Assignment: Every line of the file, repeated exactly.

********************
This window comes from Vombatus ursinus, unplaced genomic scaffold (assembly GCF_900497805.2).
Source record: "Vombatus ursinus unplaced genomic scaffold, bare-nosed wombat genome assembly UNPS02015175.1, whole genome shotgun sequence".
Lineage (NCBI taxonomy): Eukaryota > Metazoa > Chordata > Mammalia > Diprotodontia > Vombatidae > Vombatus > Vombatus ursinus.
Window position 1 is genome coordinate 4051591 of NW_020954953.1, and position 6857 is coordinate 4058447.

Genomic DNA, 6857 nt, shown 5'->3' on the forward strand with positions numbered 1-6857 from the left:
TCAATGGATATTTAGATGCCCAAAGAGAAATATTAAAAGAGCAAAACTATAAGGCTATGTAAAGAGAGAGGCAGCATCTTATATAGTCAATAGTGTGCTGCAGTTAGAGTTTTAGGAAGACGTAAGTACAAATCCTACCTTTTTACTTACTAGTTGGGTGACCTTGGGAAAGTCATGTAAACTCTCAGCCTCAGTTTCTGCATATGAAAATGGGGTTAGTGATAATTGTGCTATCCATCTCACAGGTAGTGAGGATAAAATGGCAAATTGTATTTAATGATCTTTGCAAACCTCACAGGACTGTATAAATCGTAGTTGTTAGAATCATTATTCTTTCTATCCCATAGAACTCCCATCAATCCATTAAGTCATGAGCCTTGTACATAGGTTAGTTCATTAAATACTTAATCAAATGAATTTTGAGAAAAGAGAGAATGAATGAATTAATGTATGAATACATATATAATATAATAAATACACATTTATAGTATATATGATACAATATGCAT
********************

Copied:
This window comes from Vombatus ursinus, unplaced genomic scaffold (assembly GCF_900497805.2).
Source record: "Vombatus ursinus unplaced genomic scaffold, bare-nosed wombat genome assembly UNPS02015175.1, whole genome shotgun sequence".
Lineage (NCBI taxonomy): Eukaryota > Metazoa > Chordata > Mammalia > Diprotodontia > Vombatidae > Vombatus > Vombatus ursinus.
Window position 1 is genome coordinate 4051591 of NW_020954953.1, and position 6857 is coordinate 4058447.

Genomic DNA, 6857 nt, shown 5'->3' on the forward strand with positions numbered 1-6857 from the left:
TCAATGGATATTTAGATGCCCAAAGAGAAATATTAAAAGAGCAAAACTATAAGGCTATGTAAAGAGAGAGGCAGCATCTTATATAGTCAATAGTGTGCTGCAGTTAGAGTTTTAGGAAGACGTAAGTACAAATCCTACCTTTTTACTTACTAGTTGGGTGACCTTGGGAAAGTCATGTAAACTCTCAGCCTCAGTTTCTGCATATGAAAATGGGGTTAGTGATAATTGTGCTATCCATCTCACAGGTAGTGAGGATAAAATGGCAAATTGTATTTAATGATCTTTGCAAACCTCACAGGACTGTATAAATCGTAGTTGTTAGAATCATTATTCTTTCTATCCCATAGAACTCCCATCAATCCATTAAGTCATGAGCCTTGTACATAGGTTAGTTCATTAAATACTTAATCAAATGAATTTTGAGAAAAGAGAGAATGAATGAATTAATGTATGAATACATATATAATATAATAAATACACATTTATAGTATATATGATACAATATGCAT